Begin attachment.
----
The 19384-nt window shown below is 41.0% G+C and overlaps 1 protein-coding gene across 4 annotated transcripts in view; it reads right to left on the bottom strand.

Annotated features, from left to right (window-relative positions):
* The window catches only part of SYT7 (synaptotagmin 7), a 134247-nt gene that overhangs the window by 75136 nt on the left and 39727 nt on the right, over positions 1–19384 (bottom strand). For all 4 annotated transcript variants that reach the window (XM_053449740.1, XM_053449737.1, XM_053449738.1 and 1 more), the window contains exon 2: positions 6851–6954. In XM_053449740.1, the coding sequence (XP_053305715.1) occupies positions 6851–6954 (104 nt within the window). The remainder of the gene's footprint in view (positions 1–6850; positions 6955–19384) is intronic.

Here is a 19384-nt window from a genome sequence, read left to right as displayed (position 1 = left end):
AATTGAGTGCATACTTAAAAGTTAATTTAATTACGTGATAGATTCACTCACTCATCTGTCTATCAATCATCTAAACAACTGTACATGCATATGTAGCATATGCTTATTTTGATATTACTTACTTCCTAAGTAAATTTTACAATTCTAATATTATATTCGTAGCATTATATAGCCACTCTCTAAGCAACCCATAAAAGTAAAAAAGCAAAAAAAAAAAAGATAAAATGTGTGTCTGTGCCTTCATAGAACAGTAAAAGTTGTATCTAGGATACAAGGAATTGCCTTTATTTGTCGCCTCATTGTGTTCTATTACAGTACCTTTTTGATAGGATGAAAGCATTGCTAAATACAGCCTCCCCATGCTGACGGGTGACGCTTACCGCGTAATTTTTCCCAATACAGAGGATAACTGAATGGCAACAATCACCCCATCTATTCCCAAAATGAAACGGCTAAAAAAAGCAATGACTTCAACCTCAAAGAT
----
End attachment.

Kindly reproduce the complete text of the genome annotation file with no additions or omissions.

The 19384-nt window shown below is 41.0% G+C and overlaps 1 protein-coding gene across 4 annotated transcripts in view; it reads right to left on the bottom strand.

Annotated features, from left to right (window-relative positions):
* The window catches only part of SYT7 (synaptotagmin 7), a 134247-nt gene that overhangs the window by 75136 nt on the left and 39727 nt on the right, over positions 1–19384 (bottom strand). For all 4 annotated transcript variants that reach the window (XM_053449740.1, XM_053449737.1, XM_053449738.1 and 1 more), the window contains exon 2: positions 6851–6954. In XM_053449740.1, the coding sequence (XP_053305715.1) occupies positions 6851–6954 (104 nt within the window). The remainder of the gene's footprint in view (positions 1–6850; positions 6955–19384) is intronic.

Here is a 19384-nt window from a genome sequence, read left to right as displayed (position 1 = left end):
AATTGAGTGCATACTTAAAAGTTAATTTAATTACGTGATAGATTCACTCACTCATCTGTCTATCAATCATCTAAACAACTGTACATGCATATGTAGCATATGCTTATTTTGATATTACTTACTTCCTAAGTAAATTTTACAATTCTAATATTATATTCGTAGCATTATATAGCCACTCTCTAAGCAACCCATAAAAGTAAAAAAGCAAAAAAAAAAAAGATAAAATGTGTGTCTGTGCCTTCATAGAACAGTAAAAGTTGTATCTAGGATACAAGGAATTGCCTTTATTTGTCGCCTCATTGTGTTCTATTACAGTACCTTTTTGATAGGATGAAAGCATTGCTAAATACAGCCTCCCCATGCTGACGGGTGACGCTTACCGCGTAATTTTTCCCAATACAGAGGATAACTGAATGGCAACAATCACCCCATCTATTCCCAAAATGAAACGGCTAAAAAAAGCAATGACTTCAACCTCAAAGAT